Type II topoisomerases are ubiquitous enzymes that are required for proper chromosome structure and segregation and play important roles in DNA replication, transcription, and recombination. Type II topoisomerases relax DNA and remove knots and tangles from the genetic material by passing an intact double helix (transport segment) through a transient double-stranded break that they generate in a separate DNA segment (gate segment). Humans encode two closely related isoforms of the type II enzyme, topoisomerase II? and topoisomerase II?. Topoisomerase II? is essential for the survival of proliferating cells and topoisomerase II? plays critical roles during development. However, because these enzymes generate requisite double-stranded DNA breaks during their crucial catalytic functions, they assume a dual persona. Although essential to cell survival, they also pose an intrinsic threat to genomic integrity every time they act. Beyond their critical physiological functions, topoisomerase II? and II? are the primary targets for some of the most active and widely prescribed drugs currently used for the treatment of human cancers. These agents kill cells by increasing levels of covalent topoisomerase II-cleaved DNA complexes that are normal, but fleeting, intermediates in the catalytic DNA strand passage reaction. Most clinically relevant drugs do so by inhibiting the ability of the type II enzymes to ligate cleaved DNAs. When the resulting enzyme-associated DNA breaks are present in sufficient concentrations, they can trigger cell death pathways. Anticancer drugs that target type II enzymes are referred to as topoisomerase II poisons because they convert these indispensable enzymes to potent physiological toxins that generate DNA damage in treated cells. Although topoisomerase II? and II? are important targets for cancer chemotherapy, evidence suggests that they also have the potential to trigger specific leukemias. A small percentage of cancer (and other) patients treated with topoisomerase II-targeted drugs eventually develop acute myeloid leukemias (AMLs) involving the MLL gene at chromosome band 11q23 or acute promyelocytic leukemias involving 15:17 translocations. The 11q23 chromosomal translocations also are seen in infant AMLs, and the risk of these leukemias rises ~3-fold when there is high maternal exposure during pregnancy to environmental and dietary topoisomerase II poisons. Despite the importance of the type II enzymes to cell growth and cancer, interactions between human topo- isomerase II and DNA, anticancer drugs, and other topoisomerase II poisons have not been well characterized. Thus, the aims of this proposal are to further define the catalytic mechanism of topoisomerase II, to further delineate the mechanism by which topoisomerase poisons increase levels of enzyme-mediated DNA breaks, and to determine the cellular consequences of topoisomerase II poisons. The primary research model for this study will be human topoisomerase II? and II?. Bacillus anthracis gyrase and topoisomerase IV will be used for some experiments to provide comparisons between the prokaryotic and eukaryotic type II enzymes.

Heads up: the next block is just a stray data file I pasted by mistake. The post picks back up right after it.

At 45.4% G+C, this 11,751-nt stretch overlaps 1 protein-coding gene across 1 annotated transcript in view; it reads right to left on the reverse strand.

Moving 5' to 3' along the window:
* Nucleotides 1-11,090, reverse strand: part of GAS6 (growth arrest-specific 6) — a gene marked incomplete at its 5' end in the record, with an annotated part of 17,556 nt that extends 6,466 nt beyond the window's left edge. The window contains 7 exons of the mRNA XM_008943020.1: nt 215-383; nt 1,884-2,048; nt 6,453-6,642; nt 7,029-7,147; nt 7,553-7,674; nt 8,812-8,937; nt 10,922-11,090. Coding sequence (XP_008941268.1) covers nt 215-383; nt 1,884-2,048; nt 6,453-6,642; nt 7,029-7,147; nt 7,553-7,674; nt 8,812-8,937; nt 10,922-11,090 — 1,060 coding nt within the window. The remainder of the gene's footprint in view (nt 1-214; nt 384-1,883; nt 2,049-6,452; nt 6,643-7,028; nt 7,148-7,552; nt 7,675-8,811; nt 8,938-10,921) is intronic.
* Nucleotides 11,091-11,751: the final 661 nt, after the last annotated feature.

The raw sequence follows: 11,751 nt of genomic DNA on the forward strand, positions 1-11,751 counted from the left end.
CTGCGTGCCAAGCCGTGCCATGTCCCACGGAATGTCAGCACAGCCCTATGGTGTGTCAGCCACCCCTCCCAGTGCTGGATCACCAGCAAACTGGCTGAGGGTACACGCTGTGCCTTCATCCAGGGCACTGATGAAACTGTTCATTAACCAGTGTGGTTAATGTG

Public Health Relevance

Type II topoisomerases are ubiquitous enzymes that remove knots and tangles from the genetic material by passing an intact double helix through a transient double-stranded break that they generate in a separate DNA segment. These enzymes are targets for important anticancer drugs, but are also are capable of triggering specific types of leukemias. In order to more fully understand these essential enzymes and develop safer topoisomerase II-targeted anticancer drugs, we propose to further determine how type II enzymes function, how drugs and other chemicals alter their activities, and how cells respond to topoisomerase II-targeted agents.

National Institute of Health (NIH)
National Institute of General Medical Sciences (NIGMS)
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Molecular Genetics A Study Section (MGA)
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Hagan, Ann A
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Vanderbilt University Medical Center
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